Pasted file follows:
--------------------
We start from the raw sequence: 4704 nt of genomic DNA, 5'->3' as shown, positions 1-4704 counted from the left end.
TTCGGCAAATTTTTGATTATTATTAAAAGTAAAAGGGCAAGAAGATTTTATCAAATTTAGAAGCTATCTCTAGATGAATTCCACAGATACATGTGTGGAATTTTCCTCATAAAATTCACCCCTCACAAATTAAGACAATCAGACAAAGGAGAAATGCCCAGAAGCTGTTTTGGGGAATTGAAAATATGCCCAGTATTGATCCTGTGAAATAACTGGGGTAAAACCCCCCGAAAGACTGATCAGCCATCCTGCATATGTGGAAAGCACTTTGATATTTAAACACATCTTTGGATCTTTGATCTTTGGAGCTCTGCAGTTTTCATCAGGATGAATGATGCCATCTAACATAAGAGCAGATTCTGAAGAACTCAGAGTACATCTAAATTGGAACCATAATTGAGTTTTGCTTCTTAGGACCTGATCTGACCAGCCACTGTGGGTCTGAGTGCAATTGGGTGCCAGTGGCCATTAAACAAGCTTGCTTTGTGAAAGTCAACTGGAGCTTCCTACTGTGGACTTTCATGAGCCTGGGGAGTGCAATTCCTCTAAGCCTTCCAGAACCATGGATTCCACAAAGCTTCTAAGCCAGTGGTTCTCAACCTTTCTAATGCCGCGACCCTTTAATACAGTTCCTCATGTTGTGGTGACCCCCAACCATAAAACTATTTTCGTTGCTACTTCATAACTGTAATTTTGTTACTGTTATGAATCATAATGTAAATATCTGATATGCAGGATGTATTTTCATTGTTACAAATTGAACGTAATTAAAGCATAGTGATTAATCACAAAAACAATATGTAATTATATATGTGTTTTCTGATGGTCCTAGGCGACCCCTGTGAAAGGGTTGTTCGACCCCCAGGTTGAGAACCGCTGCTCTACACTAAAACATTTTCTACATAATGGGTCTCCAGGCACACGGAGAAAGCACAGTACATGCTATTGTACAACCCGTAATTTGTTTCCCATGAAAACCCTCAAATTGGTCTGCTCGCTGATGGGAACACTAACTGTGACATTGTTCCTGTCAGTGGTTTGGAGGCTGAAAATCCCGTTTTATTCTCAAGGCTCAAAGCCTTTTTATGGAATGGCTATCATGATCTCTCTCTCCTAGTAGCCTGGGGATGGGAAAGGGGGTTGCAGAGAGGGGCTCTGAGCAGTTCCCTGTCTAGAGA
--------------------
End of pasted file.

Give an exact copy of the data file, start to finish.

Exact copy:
We start from the raw sequence: 4704 nt of genomic DNA, 5'->3' as shown, positions 1-4704 counted from the left end.
TTCGGCAAATTTTTGATTATTATTAAAAGTAAAAGGGCAAGAAGATTTTATCAAATTTAGAAGCTATCTCTAGATGAATTCCACAGATACATGTGTGGAATTTTCCTCATAAAATTCACCCCTCACAAATTAAGACAATCAGACAAAGGAGAAATGCCCAGAAGCTGTTTTGGGGAATTGAAAATATGCCCAGTATTGATCCTGTGAAATAACTGGGGTAAAACCCCCCGAAAGACTGATCAGCCATCCTGCATATGTGGAAAGCACTTTGATATTTAAACACATCTTTGGATCTTTGATCTTTGGAGCTCTGCAGTTTTCATCAGGATGAATGATGCCATCTAACATAAGAGCAGATTCTGAAGAACTCAGAGTACATCTAAATTGGAACCATAATTGAGTTTTGCTTCTTAGGACCTGATCTGACCAGCCACTGTGGGTCTGAGTGCAATTGGGTGCCAGTGGCCATTAAACAAGCTTGCTTTGTGAAAGTCAACTGGAGCTTCCTACTGTGGACTTTCATGAGCCTGGGGAGTGCAATTCCTCTAAGCCTTCCAGAACCATGGATTCCACAAAGCTTCTAAGCCAGTGGTTCTCAACCTTTCTAATGCCGCGACCCTTTAATACAGTTCCTCATGTTGTGGTGACCCCCAACCATAAAACTATTTTCGTTGCTACTTCATAACTGTAATTTTGTTACTGTTATGAATCATAATGTAAATATCTGATATGCAGGATGTATTTTCATTGTTACAAATTGAACGTAATTAAAGCATAGTGATTAATCACAAAAACAATATGTAATTATATATGTGTTTTCTGATGGTCCTAGGCGACCCCTGTGAAAGGGTTGTTCGACCCCCAGGTTGAGAACCGCTGCTCTACACTAAAACATTTTCTACATAATGGGTCTCCAGGCACACGGAGAAAGCACAGTACATGCTATTGTACAACCCGTAATTTGTTTCCCATGAAAACCCTCAAATTGGTCTGCTCGCTGATGGGAACACTAACTGTGACATTGTTCCTGTCAGTGGTTTGGAGGCTGAAAATCCCGTTTTATTCTCAAGGCTCAAAGCCTTTTTATGGAATGGCTATCATGATCTCTCTCTCCTAGTAGCCTGGGGATGGGAAAGGGGGTTGCAGAGAGGGGCTCTGAGCAGTTCCCTGTCTAGAGA